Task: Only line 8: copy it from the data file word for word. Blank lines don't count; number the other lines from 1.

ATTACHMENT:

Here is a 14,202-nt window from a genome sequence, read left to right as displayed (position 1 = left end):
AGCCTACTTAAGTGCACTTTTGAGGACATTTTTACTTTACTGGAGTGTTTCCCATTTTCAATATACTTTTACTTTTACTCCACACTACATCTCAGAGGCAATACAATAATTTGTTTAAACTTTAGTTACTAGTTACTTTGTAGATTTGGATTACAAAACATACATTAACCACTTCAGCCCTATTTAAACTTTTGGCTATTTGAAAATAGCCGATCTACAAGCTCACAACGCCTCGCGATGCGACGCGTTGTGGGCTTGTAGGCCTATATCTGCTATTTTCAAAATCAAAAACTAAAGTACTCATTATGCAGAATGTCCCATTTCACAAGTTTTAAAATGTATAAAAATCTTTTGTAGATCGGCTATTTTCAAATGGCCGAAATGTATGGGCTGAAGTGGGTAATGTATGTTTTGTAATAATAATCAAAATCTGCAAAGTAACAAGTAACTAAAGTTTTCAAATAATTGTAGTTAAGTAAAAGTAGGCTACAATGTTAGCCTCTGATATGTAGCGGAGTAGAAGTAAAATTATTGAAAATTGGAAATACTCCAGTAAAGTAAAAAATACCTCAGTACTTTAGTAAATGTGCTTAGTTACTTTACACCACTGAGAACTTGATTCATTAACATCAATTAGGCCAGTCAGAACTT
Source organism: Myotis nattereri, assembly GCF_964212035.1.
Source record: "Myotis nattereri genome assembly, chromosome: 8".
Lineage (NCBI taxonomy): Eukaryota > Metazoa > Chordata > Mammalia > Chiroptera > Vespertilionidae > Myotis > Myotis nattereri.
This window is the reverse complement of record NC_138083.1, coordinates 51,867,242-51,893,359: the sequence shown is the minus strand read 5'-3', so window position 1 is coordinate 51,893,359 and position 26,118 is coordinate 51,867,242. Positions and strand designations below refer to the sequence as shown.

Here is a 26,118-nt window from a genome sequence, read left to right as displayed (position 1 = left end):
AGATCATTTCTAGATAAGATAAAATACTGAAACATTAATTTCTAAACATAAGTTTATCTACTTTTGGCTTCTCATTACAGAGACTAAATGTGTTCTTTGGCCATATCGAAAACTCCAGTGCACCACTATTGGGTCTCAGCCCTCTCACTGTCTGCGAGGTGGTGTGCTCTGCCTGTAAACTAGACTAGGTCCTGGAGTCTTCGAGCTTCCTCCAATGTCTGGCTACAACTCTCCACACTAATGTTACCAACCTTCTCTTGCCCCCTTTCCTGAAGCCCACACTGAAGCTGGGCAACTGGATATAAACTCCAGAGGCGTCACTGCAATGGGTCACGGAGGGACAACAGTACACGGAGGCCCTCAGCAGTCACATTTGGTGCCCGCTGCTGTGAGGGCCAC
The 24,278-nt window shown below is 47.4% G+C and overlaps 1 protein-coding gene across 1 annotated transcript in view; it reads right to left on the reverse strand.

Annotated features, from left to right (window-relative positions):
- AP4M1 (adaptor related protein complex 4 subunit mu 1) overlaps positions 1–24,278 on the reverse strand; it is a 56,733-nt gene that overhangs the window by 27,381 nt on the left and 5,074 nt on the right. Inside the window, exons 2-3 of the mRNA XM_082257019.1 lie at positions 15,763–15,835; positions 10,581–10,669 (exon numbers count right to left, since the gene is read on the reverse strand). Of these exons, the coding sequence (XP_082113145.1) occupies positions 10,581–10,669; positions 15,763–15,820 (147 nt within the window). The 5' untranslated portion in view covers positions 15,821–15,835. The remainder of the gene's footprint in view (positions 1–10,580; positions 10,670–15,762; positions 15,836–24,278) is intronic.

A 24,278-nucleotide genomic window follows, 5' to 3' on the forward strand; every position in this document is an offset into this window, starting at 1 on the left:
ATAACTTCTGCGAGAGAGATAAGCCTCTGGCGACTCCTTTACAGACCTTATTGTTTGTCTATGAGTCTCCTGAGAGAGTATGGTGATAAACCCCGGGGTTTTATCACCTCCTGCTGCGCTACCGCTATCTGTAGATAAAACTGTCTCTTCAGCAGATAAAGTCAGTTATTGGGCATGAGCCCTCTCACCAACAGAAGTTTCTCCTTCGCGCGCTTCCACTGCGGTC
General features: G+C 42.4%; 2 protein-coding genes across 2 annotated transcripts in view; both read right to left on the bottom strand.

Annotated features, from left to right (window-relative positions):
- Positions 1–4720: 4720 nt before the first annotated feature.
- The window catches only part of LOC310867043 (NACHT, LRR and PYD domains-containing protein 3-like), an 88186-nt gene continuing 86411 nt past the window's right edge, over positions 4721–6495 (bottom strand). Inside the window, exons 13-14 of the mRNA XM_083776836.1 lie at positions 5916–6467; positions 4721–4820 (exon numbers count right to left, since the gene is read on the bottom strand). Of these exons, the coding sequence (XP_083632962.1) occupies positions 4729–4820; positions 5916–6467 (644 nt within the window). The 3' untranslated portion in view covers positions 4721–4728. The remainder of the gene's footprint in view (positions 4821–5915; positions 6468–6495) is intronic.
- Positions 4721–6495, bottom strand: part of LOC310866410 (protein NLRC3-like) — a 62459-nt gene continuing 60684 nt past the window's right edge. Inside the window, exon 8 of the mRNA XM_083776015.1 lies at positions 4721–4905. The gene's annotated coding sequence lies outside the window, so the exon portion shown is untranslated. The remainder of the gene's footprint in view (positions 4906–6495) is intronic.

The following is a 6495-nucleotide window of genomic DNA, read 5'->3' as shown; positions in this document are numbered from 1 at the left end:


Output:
AGATCATTTCTAGATAAGATAAAATACTGAAACATTAATTTCTAAACATAAGTTTATCTACTTTTGGCTTCTCATTACAGAGACTAAATGTGTTCTTTGGCCATATCGAAAACTCCAGTGCACCACTATTGGGTCTCAGCCCTCTCACTGTCTGCGAGGTGGTGTGCTCTGCCTGTAAACTAGACTAGGTCCTGGAGTCTTCGAGCTTCCTCCAATGTCTGGCTACAACTCTCCACACTAATGTTACCAACCTTCTCTTGCCCCCTTTCCTGAAGCCCACACTGAAGCTGGGCAACTGGATATAAACTCCAGAGGCGTCACTGCAATGGGTCACGGAGGGACAACAGTACACGGAGGCCCTCAGCAGTCACATTTGGTGCCCGCTGCTGTGAGGGCCAC